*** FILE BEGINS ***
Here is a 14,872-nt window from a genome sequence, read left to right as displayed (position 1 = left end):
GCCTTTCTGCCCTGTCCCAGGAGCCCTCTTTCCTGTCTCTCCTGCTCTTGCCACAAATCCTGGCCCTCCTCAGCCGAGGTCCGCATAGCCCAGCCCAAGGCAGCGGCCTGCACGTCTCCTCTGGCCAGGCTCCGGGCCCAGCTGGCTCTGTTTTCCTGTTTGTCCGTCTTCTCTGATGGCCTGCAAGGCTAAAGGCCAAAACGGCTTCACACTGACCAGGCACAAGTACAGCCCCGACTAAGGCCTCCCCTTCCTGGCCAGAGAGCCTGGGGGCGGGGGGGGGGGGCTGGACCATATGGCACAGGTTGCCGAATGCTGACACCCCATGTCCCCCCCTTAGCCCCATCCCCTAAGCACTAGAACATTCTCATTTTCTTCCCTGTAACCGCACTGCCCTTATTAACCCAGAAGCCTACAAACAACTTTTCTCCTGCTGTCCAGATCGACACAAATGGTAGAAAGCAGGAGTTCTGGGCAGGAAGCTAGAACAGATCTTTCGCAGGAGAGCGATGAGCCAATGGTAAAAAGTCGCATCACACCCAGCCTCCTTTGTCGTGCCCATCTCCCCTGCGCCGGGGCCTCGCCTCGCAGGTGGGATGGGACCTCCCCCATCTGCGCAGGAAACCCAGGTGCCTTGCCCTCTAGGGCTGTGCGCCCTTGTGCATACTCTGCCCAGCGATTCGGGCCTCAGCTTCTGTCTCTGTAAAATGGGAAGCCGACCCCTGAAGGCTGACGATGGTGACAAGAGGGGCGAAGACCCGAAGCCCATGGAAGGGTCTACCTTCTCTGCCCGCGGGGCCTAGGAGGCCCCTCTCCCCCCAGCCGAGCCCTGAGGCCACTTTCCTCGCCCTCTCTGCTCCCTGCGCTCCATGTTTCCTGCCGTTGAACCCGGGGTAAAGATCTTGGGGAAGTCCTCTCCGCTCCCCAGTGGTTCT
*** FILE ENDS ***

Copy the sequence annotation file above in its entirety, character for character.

Here is a 14,872-nt window from a genome sequence, read left to right as displayed (position 1 = left end):
GCCTTTCTGCCCTGTCCCAGGAGCCCTCTTTCCTGTCTCTCCTGCTCTTGCCACAAATCCTGGCCCTCCTCAGCCGAGGTCCGCATAGCCCAGCCCAAGGCAGCGGCCTGCACGTCTCCTCTGGCCAGGCTCCGGGCCCAGCTGGCTCTGTTTTCCTGTTTGTCCGTCTTCTCTGATGGCCTGCAAGGCTAAAGGCCAAAACGGCTTCACACTGACCAGGCACAAGTACAGCCCCGACTAAGGCCTCCCCTTCCTGGCCAGAGAGCCTGGGGGCGGGGGGGGGGGGCTGGACCATATGGCACAGGTTGCCGAATGCTGACACCCCATGTCCCCCCCTTAGCCCCATCCCCTAAGCACTAGAACATTCTCATTTTCTTCCCTGTAACCGCACTGCCCTTATTAACCCAGAAGCCTACAAACAACTTTTCTCCTGCTGTCCAGATCGACACAAATGGTAGAAAGCAGGAGTTCTGGGCAGGAAGCTAGAACAGATCTTTCGCAGGAGAGCGATGAGCCAATGGTAAAAAGTCGCATCACACCCAGCCTCCTTTGTCGTGCCCATCTCCCCTGCGCCGGGGCCTCGCCTCGCAGGTGGGATGGGACCTCCCCCATCTGCGCAGGAAACCCAGGTGCCTTGCCCTCTAGGGCTGTGCGCCCTTGTGCATACTCTGCCCAGCGATTCGGGCCTCAGCTTCTGTCTCTGTAAAATGGGAAGCCGACCCCTGAAGGCTGACGATGGTGACAAGAGGGGCGAAGACCCGAAGCCCATGGAAGGGTCTACCTTCTCTGCCCGCGGGGCCTAGGAGGCCCCTCTCCCCCCAGCCGAGCCCTGAGGCCACTTTCCTCGCCCTCTCTGCTCCCTGCGCTCCATGTTTCCTGCCGTTGAACCCGGGGTAAAGATCTTGGGGAAGTCCTCTCCGCTCCCCAGTGGTTCT